(S&D) Safety & Defense – About Cue Ball Control, Off the Object Ball

(About the author)

Safety Toolbox (Advanced)

This is today’s bit of advice from the book Safety Toolbox. This is in two parts. The first part is about how to evaluate th

After the cue ball contacts an object ball, controlling it to an intended location is critical to playing effective offensive patterns and defensive plays. Every shot during a turn at the table should be as precise as you are capable of performing.

In the process of managing your shot, cue ball control is the easiest. This is because you directly create the cue ball’s spin and directly apply the speed. This gives you tremendous flexibility in selecting the final stopping location. (An extra side benefit is fewer scratches.)

There are three things to consider when positioning the cue ball.

  • Angle into the object ball – gives you the path the cue ball will follow.
  • Amount of energy transfer to the object ball.
  • Amount of energy absorbed in the rails.

This is when you can calculate, with remarkable accuracy, where the cue ball will stop. Using these exercises, you can learn how to achieve this predictability. Repetition gives you sufficient feedback to make your intentions reality.

Ultimately, you are responsible for all ball movements and where they stop. Nothing moves on the table except because of your stroke. You apply a selected amount of speed and spin to the cue ball and everything else happens because of that. When you consider this, luck should never be a factor in any shot except the break. You should know where every ball goes.

Note: Different tables provide slightly different results. A few practice shots should dial in the correct adjustments for that table.

There are two different ways to practice these exercises. Learn how to control the cue ball using:

  • A thin contact – grazes the object ball and moves it slightly.
  • A full contact – hits the object ball more solid and pushes the cue ball through the object ball with follow.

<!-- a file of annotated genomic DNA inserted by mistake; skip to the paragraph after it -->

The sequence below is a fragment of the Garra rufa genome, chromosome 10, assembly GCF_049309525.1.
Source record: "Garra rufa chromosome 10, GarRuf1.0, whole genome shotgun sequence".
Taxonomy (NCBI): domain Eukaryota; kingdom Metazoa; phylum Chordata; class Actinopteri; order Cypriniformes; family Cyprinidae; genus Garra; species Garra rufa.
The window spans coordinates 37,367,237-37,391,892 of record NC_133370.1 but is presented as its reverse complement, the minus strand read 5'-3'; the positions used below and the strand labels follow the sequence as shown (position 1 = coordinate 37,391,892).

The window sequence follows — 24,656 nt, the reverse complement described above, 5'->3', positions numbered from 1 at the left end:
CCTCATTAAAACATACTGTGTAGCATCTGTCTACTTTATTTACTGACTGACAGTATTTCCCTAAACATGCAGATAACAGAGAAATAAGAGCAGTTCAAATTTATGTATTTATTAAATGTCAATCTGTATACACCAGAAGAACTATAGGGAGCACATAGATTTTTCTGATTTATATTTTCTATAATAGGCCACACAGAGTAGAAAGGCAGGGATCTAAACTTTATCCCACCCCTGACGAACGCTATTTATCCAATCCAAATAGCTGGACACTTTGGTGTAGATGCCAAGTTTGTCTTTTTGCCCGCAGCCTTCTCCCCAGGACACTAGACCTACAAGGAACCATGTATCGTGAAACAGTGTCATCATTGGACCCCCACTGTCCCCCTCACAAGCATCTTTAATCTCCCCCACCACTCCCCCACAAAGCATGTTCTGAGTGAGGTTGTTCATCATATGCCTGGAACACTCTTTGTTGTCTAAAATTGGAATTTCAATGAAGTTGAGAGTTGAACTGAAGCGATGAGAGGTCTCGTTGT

Buy the book – Help your opponent lose!!

The FAQs of Pool & Pocket Billiards


Get the Book!!

book-PDF PDF book (good for smart devices)
(Includes my Money-back Guarantee)

book-red Printed book
Recent Useful Posts

(CBC) Cue Ball Control (full table patterns) - Group 10, Set 1

This is today's set of Cue Ball Cheats. These practice setups (and others in the book and blog) help you ...

Read More

(CBC) Cue Ball Control (full table patterns) - Group 12, Set 6

This is today's set of Cue Ball Cheats. These practice setups (and others in the book and blog) help you ...

Read More

(FAQ) How can you reduce miscues?

(About the Author) Miscues occur when the cue tip contacts the cue ball and does not "grab". When that happens, the ...

Read More

(FAQ) Should you use an open or closed bridge?

(About the Author) There are proponents of both styles of bridges. The open bridge allows an unobstructed view of the shaft ...

Read More

(AWAP) Art of War v. Art of Pool - Chapter 2 - skillful soldier

(About the author) At it's most basic, the pool table is a small battlefield. An excerpt from "The Art of War" ...

Read More

(AWAP) Art of War v. Art of Pool - Chapter 9 - fight to the death

(About the author) At it's most basic, the pool table is a small battlefield. An excerpt from "The Art of War" ...

Read More

(AWAP) Art of War v. Art of Pool - Chapter 9 - concentrate available strength

(About the author) At it's most basic, the pool table is a small battlefield. An excerpt from "The Art of War" ...

Read More

(AWAP) Art of War v. Art of Pool - Chapter 9 - sedition is afoot.

(About the author) At it's most basic, the pool table is a small battlefield. An excerpt from "The Art of War" ...

Read More